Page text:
U.S. Embassy Congratulates YALI on 35 Years of Teaching Excellence
March 20, 2010
On March 20, the Yemen-America Language Institute (YALI) celebrated its 35th anniversary with a gala dinner in the YALI courtyard. In his keynote address, U.S. Ambassador Stephen Seche congratulated YALI on the anniversary and praised the institute's remarkable contributions to promoting quality English instruction and cross-cultural understanding.
Originally established by the United States Information Service in 1975, YALI has grown from a modest institute with a few classrooms into Yemen's premier language institute, with thousands of alumni who are now leaders in government, the private sector, and civil society. The U.S. Embassy conveys its best wishes to YALI on the occasion of the 35th anniversary and looks forward to the next 35 years of teaching excellence.
Remarks delivered by Ambassador Stephen Seche:
Excellencies, distinguished guests, ladies and gentlemen. I am honored to be here tonight to celebrate with you the very special occasion of YALI's 35th anniversary, and to thank each of you for the contribution you make to ensure that the unique role YALI has played in Yemen for over three decades will continue well into the future.
In 1975, when YALI was established by the U. S. Information Service in Sana'a, it filled an important need in Yemen. Today it has imitators throughout Sana'a – all sounding like direct descendents of YALI – There is MALI, there is CALI, there is DELI.
I guess imitation really is the sincerest form of flattery.
Clearly, these YALI wannabes understand the value of appearing to have an association with this institution, which has earned its reputation as the premier language institute in Yemen one student at a time. YALI's success has been forged over the years by the relentless optimism and determination of American and Yemeni educators who believed - and still believe - that providing the people of this country with an opportunity to learn the English language is a noble endeavor.
The goal of those who established YALI 35 years ago was to help prepare Yemenis for government service, to enable them to engage in international business, and to bridge the cultural divide that separated much of Yemen from the English speaking world. Thirty-five years later, these goals remain very much a part of YALI's mission.
Since its very beginning, YALI has occupied this site where we gather this evening. This was the home to the U.S. Information Service (USIS) in Yemen and it housed the American Library and the staff of USIS who opened the Fulbright educational exchange between Yemen and America in 1971.
YALI's classrooms in this building complex were established four years later. The first English language classes were modest, but the demand for English language instruction was so great that soon the infant YALI was pushing into space occupied by the Library and staff offices.
Over the years, YALI's formula for English language instruction has become the model for other language institutes in Sana'a, as well as the universities charged with preparing their students for advanced degrees in Engineering, Computer Programming, Medicine and other disciplines that require knowledge of English.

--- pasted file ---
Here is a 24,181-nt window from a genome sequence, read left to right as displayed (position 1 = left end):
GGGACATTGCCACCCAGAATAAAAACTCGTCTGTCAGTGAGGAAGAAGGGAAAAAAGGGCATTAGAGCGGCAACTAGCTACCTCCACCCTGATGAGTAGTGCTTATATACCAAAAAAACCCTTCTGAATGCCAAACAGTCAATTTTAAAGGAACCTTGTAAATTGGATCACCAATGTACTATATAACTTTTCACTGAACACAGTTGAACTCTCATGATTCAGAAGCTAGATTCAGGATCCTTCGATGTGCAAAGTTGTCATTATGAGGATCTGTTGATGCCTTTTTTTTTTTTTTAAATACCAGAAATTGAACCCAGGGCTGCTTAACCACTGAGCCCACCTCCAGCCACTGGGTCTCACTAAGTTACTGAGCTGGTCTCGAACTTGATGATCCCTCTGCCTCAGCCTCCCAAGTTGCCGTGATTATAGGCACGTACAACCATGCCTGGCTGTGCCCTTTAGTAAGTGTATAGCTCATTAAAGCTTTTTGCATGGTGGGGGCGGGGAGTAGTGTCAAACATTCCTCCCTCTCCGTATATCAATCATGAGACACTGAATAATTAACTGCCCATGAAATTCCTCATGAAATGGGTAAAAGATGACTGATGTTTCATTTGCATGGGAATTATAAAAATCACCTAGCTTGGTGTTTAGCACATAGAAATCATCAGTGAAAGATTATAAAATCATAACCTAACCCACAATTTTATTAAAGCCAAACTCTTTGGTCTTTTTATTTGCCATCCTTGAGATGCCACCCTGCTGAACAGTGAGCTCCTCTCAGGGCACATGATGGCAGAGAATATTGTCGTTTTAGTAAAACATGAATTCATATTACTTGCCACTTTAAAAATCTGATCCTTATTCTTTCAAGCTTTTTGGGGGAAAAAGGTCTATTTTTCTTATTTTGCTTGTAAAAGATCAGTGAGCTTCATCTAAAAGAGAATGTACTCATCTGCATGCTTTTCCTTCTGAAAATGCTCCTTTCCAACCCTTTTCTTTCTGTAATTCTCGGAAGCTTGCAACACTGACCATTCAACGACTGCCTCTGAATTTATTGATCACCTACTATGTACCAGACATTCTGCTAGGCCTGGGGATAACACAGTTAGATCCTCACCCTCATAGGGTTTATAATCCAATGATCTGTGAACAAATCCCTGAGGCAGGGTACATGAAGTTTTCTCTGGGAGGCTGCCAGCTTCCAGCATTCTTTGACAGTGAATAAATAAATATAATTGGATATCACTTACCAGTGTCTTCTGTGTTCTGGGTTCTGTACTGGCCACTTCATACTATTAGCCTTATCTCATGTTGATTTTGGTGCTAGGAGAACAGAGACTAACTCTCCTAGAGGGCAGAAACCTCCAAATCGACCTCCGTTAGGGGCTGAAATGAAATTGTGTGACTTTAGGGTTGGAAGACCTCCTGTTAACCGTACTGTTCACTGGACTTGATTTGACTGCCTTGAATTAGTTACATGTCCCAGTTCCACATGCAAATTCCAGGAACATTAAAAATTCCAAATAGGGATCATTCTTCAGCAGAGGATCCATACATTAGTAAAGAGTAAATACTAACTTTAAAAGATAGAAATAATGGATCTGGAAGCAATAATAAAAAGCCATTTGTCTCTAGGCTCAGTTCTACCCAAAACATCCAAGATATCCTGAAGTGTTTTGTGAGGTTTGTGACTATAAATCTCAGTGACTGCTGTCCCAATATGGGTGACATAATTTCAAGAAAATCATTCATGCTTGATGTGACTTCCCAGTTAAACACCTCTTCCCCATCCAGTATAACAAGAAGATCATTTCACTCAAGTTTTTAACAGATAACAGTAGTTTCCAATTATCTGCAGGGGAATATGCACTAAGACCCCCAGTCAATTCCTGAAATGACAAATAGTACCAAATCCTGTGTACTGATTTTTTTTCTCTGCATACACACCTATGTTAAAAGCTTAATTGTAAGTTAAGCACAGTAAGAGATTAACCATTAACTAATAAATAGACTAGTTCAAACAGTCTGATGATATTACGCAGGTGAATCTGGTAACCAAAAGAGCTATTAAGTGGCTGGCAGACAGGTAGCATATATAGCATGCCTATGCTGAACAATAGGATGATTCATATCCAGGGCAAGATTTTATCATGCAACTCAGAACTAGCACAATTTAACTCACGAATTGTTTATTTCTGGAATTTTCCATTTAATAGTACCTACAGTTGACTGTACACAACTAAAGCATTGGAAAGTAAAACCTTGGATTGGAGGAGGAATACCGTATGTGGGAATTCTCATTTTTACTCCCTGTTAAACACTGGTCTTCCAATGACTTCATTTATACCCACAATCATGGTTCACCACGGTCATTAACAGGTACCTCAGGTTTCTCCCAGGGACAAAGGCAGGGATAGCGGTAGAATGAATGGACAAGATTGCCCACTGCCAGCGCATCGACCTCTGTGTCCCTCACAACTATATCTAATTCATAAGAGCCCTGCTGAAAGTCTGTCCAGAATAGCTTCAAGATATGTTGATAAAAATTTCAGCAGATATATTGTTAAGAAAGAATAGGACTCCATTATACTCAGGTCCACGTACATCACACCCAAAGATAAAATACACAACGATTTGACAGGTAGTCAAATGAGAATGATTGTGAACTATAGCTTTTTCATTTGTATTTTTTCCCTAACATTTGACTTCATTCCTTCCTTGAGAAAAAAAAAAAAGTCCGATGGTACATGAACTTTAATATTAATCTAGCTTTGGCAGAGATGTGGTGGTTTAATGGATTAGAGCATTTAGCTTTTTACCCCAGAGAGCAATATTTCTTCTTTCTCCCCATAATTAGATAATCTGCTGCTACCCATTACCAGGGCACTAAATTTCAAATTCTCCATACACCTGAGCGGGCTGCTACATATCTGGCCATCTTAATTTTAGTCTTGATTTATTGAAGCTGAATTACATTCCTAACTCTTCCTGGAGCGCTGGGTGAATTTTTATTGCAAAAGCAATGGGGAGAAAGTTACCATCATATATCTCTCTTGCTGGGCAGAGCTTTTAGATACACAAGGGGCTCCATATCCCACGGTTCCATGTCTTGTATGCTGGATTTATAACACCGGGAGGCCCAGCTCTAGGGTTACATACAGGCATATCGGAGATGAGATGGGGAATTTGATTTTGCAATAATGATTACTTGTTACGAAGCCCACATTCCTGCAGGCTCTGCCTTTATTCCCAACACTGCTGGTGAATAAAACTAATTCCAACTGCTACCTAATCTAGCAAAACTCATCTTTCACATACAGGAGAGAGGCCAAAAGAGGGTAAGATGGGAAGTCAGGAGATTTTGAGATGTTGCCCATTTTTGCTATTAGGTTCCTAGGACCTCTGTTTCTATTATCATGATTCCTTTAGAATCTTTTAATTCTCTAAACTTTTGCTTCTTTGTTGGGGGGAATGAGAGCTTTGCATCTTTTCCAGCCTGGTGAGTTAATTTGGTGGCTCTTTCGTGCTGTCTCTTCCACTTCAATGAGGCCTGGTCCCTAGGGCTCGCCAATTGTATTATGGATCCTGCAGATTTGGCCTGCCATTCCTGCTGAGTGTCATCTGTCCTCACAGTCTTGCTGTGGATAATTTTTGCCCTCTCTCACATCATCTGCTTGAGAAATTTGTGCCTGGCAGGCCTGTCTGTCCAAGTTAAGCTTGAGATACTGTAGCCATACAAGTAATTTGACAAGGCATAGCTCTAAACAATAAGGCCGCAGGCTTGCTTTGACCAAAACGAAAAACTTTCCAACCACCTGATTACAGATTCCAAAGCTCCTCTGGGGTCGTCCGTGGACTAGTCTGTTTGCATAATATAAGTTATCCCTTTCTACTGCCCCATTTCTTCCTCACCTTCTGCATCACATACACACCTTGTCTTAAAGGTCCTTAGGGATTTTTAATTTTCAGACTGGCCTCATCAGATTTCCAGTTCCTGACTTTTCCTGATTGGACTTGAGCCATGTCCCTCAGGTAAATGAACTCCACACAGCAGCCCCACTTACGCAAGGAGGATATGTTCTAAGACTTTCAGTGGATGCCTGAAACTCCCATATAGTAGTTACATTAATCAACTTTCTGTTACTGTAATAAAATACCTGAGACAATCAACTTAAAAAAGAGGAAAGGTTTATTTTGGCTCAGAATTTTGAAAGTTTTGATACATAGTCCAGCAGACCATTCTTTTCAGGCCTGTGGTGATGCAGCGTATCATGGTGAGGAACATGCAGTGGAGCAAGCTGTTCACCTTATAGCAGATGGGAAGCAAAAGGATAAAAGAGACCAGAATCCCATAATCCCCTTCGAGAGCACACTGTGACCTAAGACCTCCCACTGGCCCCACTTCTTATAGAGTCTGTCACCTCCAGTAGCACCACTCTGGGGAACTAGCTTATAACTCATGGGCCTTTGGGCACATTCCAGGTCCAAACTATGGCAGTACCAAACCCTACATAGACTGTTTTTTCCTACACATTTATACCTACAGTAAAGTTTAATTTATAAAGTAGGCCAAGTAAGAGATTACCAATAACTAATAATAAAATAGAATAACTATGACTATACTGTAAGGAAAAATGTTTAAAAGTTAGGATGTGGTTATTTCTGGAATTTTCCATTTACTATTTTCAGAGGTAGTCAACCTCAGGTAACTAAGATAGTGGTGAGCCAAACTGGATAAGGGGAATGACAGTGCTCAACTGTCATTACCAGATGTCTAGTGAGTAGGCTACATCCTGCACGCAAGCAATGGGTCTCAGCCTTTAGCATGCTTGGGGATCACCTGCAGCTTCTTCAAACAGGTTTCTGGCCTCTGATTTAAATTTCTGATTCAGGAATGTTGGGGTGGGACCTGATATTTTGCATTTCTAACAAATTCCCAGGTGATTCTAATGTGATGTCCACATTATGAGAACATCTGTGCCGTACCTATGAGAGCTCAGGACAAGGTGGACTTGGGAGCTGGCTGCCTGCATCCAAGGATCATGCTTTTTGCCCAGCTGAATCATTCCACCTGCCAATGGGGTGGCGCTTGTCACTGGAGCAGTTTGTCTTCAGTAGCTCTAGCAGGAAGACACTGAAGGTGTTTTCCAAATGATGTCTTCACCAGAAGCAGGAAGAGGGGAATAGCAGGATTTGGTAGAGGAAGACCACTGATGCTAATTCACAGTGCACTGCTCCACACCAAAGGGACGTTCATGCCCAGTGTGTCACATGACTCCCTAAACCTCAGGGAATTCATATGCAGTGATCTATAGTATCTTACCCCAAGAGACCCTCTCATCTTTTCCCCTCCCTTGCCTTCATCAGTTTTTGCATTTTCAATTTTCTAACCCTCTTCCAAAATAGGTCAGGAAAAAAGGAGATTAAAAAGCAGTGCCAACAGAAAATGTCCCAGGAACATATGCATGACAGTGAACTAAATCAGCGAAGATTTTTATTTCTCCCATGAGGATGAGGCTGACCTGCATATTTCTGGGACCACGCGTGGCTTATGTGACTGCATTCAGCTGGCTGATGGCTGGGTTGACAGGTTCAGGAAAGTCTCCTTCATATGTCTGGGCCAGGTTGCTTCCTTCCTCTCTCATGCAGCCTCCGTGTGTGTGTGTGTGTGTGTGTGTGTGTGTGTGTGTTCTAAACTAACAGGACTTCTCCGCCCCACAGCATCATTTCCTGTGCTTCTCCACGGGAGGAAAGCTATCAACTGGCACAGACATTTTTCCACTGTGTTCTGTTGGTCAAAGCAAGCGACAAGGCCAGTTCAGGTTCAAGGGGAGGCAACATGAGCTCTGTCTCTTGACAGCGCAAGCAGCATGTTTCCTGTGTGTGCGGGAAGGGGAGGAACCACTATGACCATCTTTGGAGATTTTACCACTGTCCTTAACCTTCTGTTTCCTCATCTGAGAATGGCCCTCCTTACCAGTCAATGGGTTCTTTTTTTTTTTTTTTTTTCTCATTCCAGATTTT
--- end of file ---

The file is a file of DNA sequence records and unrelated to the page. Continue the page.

But I would suggest to each of you that there is another – possibly less pragmatic, but, to my mind, more important - reason to study English.
As I do so, I am reminded of the observation of Herbert Spencer, a British sociologist, who said that "The great aim of education is not knowledge, but action."
As YALI grew to meet the insatiable demand for English language instruction, it became the center for discussion and cultural exchange between Yemenis and Americans.
And because language conveys our values and our aspirations, as we learn to speak and to read and to understand the language of another, so too do we learn to understand that person. And slowly, the curtain of mystery and misunderstanding is lifted, and we see that other person for what he or she really is, because we are able to understand – in their own words – what it is they believe in, and why.
And I am convinced, as I know each of you is as well, that in this process of cross-cultural communication lies one of the most effective ways to defuse conflict and to generate true community among people of different religious and cultural backgrounds.
For truly, if we cannot speak to each other - and more importantly, if we cannot hear each other - how can we ever hope to break down the barriers between us that generate mistrust and fear and, too often, violence.
The American Embassy in Sana'a is proud to have established the Yemen American Language Institute in 1975, we are proud to have supported and nurtured its growth for the past 35 years, and we look forward to a long and prosperous future together. This truly is a relationship and an occasion worth celebrating.
As we do, we also celebrate the administrators, teachers and staff of YALI who devote themselves each day to the success of this institution. Your efforts contribute to much more than just the abilities of individual students to expand their horizons and open new doors for themselves in their personal or professional lives.
Your efforts contribute to that most elusive of human interactions: communication. The distinguished American journalist Edward R. Murrow, who also served as the director of the U.S. Information Agency under President John F. Kennedy, once said that "the crucial link in international exchange is the last three feet, which is bridged by personal contact, one person talking to another."
It is this process that is at the heart of what occurs within these walls every day, and it is my hope that it will continue for many, many years to come.